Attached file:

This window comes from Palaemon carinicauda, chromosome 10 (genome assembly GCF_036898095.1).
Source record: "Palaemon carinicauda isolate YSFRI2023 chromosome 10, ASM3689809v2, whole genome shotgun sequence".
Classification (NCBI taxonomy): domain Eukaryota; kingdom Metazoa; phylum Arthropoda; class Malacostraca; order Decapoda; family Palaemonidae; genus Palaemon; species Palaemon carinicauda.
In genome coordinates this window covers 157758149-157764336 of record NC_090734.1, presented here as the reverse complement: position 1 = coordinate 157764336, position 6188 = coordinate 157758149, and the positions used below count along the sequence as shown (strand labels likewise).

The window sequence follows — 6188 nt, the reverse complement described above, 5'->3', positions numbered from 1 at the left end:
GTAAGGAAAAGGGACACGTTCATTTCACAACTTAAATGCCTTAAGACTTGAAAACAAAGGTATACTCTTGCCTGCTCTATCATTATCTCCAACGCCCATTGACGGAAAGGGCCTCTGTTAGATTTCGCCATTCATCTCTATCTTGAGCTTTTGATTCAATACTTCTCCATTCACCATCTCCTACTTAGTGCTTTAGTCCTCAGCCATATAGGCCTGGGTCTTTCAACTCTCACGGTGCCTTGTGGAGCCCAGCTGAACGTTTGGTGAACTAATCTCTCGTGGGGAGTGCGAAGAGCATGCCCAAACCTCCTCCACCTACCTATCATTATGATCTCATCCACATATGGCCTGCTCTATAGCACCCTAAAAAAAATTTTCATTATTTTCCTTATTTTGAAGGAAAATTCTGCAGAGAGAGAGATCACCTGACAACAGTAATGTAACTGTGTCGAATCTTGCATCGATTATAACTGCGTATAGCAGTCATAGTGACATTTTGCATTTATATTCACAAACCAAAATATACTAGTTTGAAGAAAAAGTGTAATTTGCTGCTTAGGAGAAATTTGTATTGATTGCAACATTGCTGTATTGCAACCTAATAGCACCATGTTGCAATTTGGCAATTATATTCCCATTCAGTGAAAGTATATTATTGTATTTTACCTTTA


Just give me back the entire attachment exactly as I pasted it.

This window comes from Palaemon carinicauda, chromosome 10 (genome assembly GCF_036898095.1).
Source record: "Palaemon carinicauda isolate YSFRI2023 chromosome 10, ASM3689809v2, whole genome shotgun sequence".
Classification (NCBI taxonomy): domain Eukaryota; kingdom Metazoa; phylum Arthropoda; class Malacostraca; order Decapoda; family Palaemonidae; genus Palaemon; species Palaemon carinicauda.
In genome coordinates this window covers 157758149-157764336 of record NC_090734.1, presented here as the reverse complement: position 1 = coordinate 157764336, position 6188 = coordinate 157758149, and the positions used below count along the sequence as shown (strand labels likewise).

The window sequence follows — 6188 nt, the reverse complement described above, 5'->3', positions numbered from 1 at the left end:
GTAAGGAAAAGGGACACGTTCATTTCACAACTTAAATGCCTTAAGACTTGAAAACAAAGGTATACTCTTGCCTGCTCTATCATTATCTCCAACGCCCATTGACGGAAAGGGCCTCTGTTAGATTTCGCCATTCATCTCTATCTTGAGCTTTTGATTCAATACTTCTCCATTCACCATCTCCTACTTAGTGCTTTAGTCCTCAGCCATATAGGCCTGGGTCTTTCAACTCTCACGGTGCCTTGTGGAGCCCAGCTGAACGTTTGGTGAACTAATCTCTCGTGGGGAGTGCGAAGAGCATGCCCAAACCTCCTCCACCTACCTATCATTATGATCTCATCCACATATGGCCTGCTCTATAGCACCCTAAAAAAAATTTTCATTATTTTCCTTATTTTGAAGGAAAATTCTGCAGAGAGAGAGATCACCTGACAACAGTAATGTAACTGTGTCGAATCTTGCATCGATTATAACTGCGTATAGCAGTCATAGTGACATTTTGCATTTATATTCACAAACCAAAATATACTAGTTTGAAGAAAAAGTGTAATTTGCTGCTTAGGAGAAATTTGTATTGATTGCAACATTGCTGTATTGCAACCTAATAGCACCATGTTGCAATTTGGCAATTATATTCCCATTCAGTGAAAGTATATTATTGTATTTTACCTTTA